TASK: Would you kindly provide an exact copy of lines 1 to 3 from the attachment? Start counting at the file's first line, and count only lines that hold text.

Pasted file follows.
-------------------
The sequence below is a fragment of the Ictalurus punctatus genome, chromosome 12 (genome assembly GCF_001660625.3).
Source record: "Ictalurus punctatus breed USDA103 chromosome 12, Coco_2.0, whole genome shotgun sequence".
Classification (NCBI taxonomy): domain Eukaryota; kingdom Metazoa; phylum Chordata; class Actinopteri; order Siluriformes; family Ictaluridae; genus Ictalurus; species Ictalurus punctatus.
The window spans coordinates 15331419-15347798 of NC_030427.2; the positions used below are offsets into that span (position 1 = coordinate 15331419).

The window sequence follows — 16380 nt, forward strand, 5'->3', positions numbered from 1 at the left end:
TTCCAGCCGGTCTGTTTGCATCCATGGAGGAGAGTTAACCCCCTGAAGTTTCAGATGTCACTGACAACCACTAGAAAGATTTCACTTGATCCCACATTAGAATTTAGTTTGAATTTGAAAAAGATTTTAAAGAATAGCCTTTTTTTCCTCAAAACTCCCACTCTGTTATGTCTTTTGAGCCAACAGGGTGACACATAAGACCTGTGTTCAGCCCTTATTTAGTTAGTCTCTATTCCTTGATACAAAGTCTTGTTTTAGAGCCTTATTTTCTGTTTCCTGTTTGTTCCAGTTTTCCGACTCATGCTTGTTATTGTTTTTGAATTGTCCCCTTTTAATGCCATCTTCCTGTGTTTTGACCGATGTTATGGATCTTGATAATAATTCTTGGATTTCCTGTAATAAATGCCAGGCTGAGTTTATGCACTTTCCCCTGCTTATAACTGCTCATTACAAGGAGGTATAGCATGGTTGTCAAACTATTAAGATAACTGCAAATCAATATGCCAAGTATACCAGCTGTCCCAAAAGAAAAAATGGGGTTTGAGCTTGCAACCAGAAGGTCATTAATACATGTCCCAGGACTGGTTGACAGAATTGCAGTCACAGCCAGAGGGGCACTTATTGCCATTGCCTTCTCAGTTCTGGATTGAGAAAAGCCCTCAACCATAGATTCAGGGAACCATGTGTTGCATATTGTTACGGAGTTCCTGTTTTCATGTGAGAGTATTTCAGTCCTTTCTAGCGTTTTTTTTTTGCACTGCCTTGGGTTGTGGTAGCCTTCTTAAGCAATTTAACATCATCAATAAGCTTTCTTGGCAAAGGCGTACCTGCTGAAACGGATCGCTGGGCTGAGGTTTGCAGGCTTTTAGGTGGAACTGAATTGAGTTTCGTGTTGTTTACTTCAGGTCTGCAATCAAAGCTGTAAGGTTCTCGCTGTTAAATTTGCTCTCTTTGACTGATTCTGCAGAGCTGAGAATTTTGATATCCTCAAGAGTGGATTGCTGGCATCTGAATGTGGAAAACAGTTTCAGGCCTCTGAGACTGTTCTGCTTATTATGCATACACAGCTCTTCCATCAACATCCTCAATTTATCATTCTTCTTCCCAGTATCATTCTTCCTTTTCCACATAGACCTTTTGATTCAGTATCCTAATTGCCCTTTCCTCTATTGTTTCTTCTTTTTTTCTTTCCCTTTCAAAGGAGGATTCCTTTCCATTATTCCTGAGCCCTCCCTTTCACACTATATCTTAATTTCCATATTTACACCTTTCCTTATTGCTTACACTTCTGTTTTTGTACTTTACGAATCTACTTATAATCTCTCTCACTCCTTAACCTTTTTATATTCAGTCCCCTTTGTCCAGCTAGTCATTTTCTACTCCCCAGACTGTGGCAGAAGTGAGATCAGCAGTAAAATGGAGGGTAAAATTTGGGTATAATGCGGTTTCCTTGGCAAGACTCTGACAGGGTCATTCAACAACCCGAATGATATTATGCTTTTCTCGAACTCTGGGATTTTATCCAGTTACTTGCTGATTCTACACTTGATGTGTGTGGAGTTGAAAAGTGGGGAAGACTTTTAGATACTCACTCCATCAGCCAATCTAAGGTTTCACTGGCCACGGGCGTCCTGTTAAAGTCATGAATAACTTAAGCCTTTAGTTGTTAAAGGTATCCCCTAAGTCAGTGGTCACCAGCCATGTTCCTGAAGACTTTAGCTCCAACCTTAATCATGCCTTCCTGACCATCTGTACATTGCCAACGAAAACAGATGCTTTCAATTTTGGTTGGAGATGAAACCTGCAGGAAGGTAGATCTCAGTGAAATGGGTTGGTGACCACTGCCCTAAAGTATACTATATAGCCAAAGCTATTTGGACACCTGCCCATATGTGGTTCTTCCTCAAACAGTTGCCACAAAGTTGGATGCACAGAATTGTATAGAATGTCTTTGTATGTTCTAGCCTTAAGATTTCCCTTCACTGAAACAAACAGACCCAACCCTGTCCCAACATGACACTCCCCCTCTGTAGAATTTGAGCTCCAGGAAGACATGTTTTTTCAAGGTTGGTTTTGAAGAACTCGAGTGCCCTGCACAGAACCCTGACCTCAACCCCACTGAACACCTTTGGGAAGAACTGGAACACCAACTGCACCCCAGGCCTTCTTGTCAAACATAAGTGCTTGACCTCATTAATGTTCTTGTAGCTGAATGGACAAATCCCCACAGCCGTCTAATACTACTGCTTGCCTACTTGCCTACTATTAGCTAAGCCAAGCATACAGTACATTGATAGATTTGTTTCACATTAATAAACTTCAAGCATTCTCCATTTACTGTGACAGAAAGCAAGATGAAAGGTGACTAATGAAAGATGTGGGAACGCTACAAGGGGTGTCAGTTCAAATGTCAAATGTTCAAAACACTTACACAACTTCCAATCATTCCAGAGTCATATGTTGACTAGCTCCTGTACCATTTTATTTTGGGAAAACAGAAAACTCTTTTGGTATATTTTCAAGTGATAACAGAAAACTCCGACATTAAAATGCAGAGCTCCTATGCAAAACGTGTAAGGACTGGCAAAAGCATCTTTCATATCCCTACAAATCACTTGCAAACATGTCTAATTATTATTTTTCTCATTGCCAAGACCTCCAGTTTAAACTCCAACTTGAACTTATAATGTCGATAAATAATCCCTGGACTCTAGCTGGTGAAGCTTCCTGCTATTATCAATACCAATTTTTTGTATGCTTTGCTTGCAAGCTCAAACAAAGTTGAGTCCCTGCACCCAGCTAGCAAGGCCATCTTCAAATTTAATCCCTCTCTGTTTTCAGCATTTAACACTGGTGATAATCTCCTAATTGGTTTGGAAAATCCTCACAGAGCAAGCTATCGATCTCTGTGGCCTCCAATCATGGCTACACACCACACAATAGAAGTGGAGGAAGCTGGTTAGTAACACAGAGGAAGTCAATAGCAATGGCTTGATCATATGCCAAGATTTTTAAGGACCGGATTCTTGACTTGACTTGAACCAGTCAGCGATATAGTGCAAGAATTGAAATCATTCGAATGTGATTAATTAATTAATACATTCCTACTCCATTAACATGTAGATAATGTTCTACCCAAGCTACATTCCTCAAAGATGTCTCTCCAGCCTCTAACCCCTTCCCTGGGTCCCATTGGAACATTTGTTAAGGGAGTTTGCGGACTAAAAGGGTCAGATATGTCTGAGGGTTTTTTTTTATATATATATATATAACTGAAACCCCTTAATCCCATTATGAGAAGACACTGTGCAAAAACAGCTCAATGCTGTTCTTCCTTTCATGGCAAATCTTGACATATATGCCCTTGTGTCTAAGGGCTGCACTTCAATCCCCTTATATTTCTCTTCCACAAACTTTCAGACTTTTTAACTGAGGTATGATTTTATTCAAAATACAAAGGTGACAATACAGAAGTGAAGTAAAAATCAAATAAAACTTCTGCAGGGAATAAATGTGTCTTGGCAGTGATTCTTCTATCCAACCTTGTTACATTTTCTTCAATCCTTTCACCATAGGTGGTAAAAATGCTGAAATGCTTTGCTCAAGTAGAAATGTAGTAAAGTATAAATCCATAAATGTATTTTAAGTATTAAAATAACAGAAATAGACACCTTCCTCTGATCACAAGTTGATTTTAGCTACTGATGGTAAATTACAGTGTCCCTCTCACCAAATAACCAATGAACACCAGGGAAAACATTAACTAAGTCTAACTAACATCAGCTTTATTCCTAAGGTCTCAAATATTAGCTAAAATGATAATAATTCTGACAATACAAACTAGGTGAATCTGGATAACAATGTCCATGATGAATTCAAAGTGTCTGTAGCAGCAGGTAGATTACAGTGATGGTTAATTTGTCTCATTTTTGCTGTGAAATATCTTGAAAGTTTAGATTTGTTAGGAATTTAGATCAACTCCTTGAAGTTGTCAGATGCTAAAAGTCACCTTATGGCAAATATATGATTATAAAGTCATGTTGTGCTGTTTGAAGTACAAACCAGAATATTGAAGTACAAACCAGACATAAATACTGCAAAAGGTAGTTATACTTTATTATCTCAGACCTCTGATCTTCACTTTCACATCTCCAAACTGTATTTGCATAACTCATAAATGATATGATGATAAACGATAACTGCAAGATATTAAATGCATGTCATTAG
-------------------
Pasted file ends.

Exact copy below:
The sequence below is a fragment of the Ictalurus punctatus genome, chromosome 12 (genome assembly GCF_001660625.3).
Source record: "Ictalurus punctatus breed USDA103 chromosome 12, Coco_2.0, whole genome shotgun sequence".
Classification (NCBI taxonomy): domain Eukaryota; kingdom Metazoa; phylum Chordata; class Actinopteri; order Siluriformes; family Ictaluridae; genus Ictalurus; species Ictalurus punctatus.